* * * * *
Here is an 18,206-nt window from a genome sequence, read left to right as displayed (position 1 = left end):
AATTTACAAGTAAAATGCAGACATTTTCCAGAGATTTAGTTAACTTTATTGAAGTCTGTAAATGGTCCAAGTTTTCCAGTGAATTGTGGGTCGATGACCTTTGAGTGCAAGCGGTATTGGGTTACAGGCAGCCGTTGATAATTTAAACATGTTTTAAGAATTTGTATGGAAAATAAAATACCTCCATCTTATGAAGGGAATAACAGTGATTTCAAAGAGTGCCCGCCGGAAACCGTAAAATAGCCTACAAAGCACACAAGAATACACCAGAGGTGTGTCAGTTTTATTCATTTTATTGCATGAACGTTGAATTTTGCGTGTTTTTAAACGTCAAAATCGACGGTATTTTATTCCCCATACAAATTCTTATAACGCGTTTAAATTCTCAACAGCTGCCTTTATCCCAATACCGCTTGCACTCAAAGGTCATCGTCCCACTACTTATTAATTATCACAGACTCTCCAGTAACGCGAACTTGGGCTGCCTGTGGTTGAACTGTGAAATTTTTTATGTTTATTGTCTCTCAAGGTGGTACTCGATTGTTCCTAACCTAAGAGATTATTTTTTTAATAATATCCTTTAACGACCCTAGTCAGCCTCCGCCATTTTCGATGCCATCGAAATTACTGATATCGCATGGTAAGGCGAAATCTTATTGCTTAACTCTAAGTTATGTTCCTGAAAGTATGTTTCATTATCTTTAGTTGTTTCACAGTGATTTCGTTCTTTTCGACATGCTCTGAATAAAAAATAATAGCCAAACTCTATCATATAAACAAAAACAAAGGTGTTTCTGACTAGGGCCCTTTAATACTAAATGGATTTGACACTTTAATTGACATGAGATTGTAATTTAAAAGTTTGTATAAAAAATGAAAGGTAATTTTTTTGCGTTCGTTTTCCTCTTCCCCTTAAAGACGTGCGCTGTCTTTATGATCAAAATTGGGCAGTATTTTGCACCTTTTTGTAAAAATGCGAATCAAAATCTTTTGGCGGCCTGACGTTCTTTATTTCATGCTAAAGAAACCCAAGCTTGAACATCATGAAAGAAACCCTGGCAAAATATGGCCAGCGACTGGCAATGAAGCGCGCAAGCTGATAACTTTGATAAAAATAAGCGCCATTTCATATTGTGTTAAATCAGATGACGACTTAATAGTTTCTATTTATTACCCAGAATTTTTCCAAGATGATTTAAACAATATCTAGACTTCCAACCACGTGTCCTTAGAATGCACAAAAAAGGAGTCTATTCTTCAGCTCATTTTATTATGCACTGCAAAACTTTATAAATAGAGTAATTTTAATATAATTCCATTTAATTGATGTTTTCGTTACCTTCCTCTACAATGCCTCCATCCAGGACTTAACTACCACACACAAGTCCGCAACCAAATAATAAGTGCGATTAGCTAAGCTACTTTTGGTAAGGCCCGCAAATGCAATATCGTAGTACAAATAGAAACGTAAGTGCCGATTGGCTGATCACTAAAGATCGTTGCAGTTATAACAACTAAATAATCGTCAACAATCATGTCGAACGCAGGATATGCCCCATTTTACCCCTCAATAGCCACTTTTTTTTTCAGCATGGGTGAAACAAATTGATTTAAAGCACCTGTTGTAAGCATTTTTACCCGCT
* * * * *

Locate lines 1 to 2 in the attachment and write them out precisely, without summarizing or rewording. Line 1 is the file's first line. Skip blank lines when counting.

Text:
Here is an 18,206-nt window from a genome sequence, read left to right as displayed (position 1 = left end):
AATTTACAAGTAAAATGCAGACATTTTCCAGAGATTTAGTTAACTTTATTGAAGTCTGTAAATGGTCCAAGTTTTCCAGTGAATTGTGGGTCGATGACCTTTGAGTGCAAGCGGTATTGGGTTACAGGCAGCCGTTGATAATTTAAACATGTTTTAAGAATTTGTATGGAAAATAAAATACCTCCATCTTATGAAGGGAATAACAGTGATTTCAAAGAGTGCCCGCCGGAAACCGTAAAATAGCCTACAAAGCACACAAGAATACACCAGAGGTGTGTCAGTTTTATTCATTTTATTGCATGAACGTTGAATTTTGCGTGTTTTTAAACGTCAAAATCGACGGTATTTTATTCCCCATACAAATTCTTATAACGCGTTTAAATTCTCAACAGCTGCCTTTATCCCAATACCGCTTGCACTCAAAGGTCATCGTCCCACTACTTATTAATTATCACAGACTCTCCAGTAACGCGAACTTGGGCTGCCTGTGGTTGAACTGTGAAATTTTTTATGTTTATTGTCTCTCAAGGTGGTACTCGATTGTTCCTAACCTAAGAGATTATTTTTTTAATAATATCCTTTAACGACCCTAGTCAGCCTCCGCCATTTTCGATGCCATCGAAATTACTGATATCGCATGGTAAGGCGAAATCTTATTGCTTAACTCTAAGTTATGTTCCTGAAAGTATGTTTCATTATCTTTAGTTGTTTCACAGTGATTTCGTTCTTTTCGACATGCTCTGAATAAAAAATAATAGCCAAACTCTATCATATAAACAAAAACAAAGGTGTTTCTGACTAGGGCCCTTTAATACTAAATGGATTTGACACTTTAATTGACATGAGATTGTAATTTAAAAGTTTGTATAAAAAATGAAAGGTAATTTTTTTGCGTTCGTTTTCCTCTTCCCCTTAAAGACGTGCGCTGTCTTTATGATCAAAATTGGGCAGTATTTTGCACCTTTTTGTAAAAATGCGAATCAAAATCTTTTGGCGGCCTGACGTTCTTTATTTCATGCTAAAGAAACCCAAGCTTGAACATCATGAAAGAAACCCTGGCAAAATATGGCCAGCGACTGGCAATGAAGCGCGCAAGCTGATAACTTTGATAAAAATAAGCGCCATTTCATATTGTGTTAAATCAGATGACGACTTAATAGTTTCTATTTATTACCCAGAATTTTTCCAAGATGATTTAAACAATATCTAGACTTCCAACCACGTGTCCTTAGAATGCACAAAAAAGGAGTCTATTCTTCAGCTCATTTTATTATGCACTGCAAAACTTTATAAATAGAGTAATTTTAATATAATTCCATTTAATTGATGTTTTCGTTACCTTCCTCTACAATGCCTCCATCCAGGACTTAACTACCACACACAAGTCCGCAACCAAATAATAAGTGCGATTAGCTAAGCTACTTTTGGTAAGGCCCGCAAATGCAATATCGTAGTACAAATAGAAACGTAAGTGCCGATTGGCTGATCACTAAAGATCGTTGCAGTTATAACAACTAAATAATCGTCAACAATCATGTCGAACGCAGGATATGCCCCATTTTACCCCTCAATAGCCACTTTTTTTTTCAGCATGGGTGAAACAAATTGATTTAAAGCACCTGTTGTAAGCATTTTTACCCGCT